Friday, July 27, 2018
Detective Henry Peacher automatically zeroes in on Dr. Fabian's patients as potential suspects.
Before his death, Dr. Fabian pulled the files of two former patients, Nadine Raines and Johnny Streeter. Both of whom have troubled pasts.
As a teenager, Nadine attacked one of her teachers. Such an attack wasn't in her character, she had never done anything like that before. There were no signs, no warnings that Nadine had any violent tendencies. Despite Dr. Fabian's best efforts, he never could get Nadine to admit to him or to herself the real reason Nadine attacked her teacher. Even decades later, Nadine still can't understand it. Does Nadine blame Dr. Fabian for not helping her understand her behavior? Could that be a motive for murder?
However, with Johnny Streeter there were lots of signs pointing to his penchant for violence. Streeter is serving a life sentence for a mass shooting at a nursing home. He obviously didn't kill Dr. Fabian, but what is Johnny's connection to his former therapist's demise? And...does Nadine have anything to do with it?
Should be enough for Henry to build a case? Or is there more to the story. Yes, of course there is more to the story. Told in the alternating perspectives of Henry and Nadine, The Last Thing I Told You by Emily Arsenault, is about more than just a murder. Dr. Fabian's death is merely a catalyst to Henry and Nadine examining the depths of human behavior. Nadine is of course looking at herself and wondering how to keep the disturbing thoughts swirling around in her head from completely consuming her. Through Dr. Fabian's notes and patient records, Henry learns that not everything is as it seems. Just because a person can appear to be ok on the outside, it doesn't mean that person doesn't need help on the inside -- even Henry himself. This case has forced Henry to confront demons from his own past. It was the bullets from his gun that stopped Johnny Streeter and prevented him from killing more people, but Henry has always wondered what would have happened if he had intervened sooner? Sure he stopped a killer, but does that make him a hero? Or just someone who happened to be in the right place at the right time?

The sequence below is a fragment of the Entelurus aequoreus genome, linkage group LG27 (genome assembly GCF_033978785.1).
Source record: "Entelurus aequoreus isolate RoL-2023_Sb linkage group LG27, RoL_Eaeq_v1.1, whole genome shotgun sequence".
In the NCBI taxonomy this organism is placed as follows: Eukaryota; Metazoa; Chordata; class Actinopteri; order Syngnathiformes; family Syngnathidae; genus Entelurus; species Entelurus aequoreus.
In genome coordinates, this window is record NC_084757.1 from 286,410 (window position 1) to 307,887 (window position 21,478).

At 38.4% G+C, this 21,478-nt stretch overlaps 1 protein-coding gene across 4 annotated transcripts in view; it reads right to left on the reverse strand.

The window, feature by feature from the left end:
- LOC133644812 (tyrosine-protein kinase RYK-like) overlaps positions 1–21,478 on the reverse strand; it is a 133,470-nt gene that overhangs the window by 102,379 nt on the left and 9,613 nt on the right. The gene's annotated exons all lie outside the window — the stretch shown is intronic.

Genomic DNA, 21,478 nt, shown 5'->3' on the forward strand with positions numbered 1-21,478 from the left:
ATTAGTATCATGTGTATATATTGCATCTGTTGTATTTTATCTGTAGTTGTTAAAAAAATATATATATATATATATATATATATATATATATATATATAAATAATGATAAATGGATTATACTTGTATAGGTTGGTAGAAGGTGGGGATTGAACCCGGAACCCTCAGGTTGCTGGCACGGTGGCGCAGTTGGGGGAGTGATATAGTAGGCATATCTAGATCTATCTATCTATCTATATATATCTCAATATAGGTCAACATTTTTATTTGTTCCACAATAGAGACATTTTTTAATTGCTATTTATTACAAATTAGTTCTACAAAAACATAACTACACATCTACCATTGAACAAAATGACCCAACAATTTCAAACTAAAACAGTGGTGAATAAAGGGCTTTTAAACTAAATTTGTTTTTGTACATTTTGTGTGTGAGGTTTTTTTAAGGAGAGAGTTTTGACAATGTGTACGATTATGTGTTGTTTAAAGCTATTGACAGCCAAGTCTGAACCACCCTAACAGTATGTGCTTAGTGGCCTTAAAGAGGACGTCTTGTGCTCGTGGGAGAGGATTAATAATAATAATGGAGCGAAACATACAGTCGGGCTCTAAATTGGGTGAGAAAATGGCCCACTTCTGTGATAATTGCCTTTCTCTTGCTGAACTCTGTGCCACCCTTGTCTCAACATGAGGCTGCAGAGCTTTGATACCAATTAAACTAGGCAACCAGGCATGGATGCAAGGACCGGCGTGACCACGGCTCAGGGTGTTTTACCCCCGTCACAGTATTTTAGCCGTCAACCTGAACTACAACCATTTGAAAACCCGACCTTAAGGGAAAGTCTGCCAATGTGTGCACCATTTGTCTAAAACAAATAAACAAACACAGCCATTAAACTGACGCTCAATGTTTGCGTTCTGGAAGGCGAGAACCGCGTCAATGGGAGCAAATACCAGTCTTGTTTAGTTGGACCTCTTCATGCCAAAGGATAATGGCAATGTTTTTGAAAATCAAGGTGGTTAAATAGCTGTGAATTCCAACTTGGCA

After about 100 pages, I was starting to wonder where this book was going? In my opinion it was too obvious to have Nadine be the killer. But as I got further into the story, I started to think maybe she is a killer. In the chapters she narrates, Nadine is speaking directly to Dr. Fabian. With each page, it seemed like she was apologizing to him for taking his life. But maybe she's just apologizing for not truly embracing therapy? When she began therapy, she was an aloof, self-absorbed teenager. As an adult, she has more life experiences and can look at her past with more insight. Then there is Dr. Fabian himself. He was starting to slip, forgetting patient names and mixing up patients. Was someone catching on to his behavior? Could that be a motive for murder? There were so many twists and turns. This wasn't your standard psychological thriller. I liked that there was a lot of depth to it and would definitely read another book by this author again!
Note: I received a copy of the book from the publisher (HarperCollins) as part of a blog tour with TLC Book Tours.